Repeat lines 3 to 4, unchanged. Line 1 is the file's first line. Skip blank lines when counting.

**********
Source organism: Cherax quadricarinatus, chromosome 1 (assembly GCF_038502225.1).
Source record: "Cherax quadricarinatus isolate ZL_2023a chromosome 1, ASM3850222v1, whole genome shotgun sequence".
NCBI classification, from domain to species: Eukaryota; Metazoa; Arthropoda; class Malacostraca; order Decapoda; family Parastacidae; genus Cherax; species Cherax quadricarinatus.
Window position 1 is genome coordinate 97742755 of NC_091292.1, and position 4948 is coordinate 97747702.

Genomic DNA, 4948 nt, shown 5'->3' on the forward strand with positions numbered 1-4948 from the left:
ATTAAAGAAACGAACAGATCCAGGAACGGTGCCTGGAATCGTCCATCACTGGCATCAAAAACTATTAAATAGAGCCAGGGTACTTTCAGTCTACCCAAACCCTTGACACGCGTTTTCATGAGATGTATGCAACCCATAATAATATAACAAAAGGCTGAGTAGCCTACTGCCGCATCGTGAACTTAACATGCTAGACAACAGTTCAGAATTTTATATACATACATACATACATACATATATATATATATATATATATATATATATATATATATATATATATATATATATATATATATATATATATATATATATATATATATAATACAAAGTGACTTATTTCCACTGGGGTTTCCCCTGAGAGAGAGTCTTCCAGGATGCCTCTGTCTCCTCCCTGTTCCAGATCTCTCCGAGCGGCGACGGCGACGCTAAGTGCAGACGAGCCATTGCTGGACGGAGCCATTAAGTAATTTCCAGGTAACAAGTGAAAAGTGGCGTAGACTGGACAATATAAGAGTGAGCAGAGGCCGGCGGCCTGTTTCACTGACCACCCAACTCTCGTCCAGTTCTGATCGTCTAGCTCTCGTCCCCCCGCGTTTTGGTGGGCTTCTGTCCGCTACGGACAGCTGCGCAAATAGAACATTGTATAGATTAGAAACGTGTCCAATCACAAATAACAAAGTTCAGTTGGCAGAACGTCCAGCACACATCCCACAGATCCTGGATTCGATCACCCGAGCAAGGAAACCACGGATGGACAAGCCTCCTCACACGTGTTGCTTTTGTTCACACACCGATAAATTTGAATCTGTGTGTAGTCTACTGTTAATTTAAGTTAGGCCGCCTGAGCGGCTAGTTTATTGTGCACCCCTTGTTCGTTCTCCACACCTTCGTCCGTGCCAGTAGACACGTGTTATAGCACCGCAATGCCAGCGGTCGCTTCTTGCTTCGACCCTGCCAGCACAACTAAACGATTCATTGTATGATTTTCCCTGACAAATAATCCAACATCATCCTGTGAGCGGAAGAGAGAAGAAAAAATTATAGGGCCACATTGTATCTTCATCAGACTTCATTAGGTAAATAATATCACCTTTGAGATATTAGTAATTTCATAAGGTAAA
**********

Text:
NCBI classification, from domain to species: Eukaryota; Metazoa; Arthropoda; class Malacostraca; order Decapoda; family Parastacidae; genus Cherax; species Cherax quadricarinatus.
Window position 1 is genome coordinate 97742755 of NC_091292.1, and position 4948 is coordinate 97747702.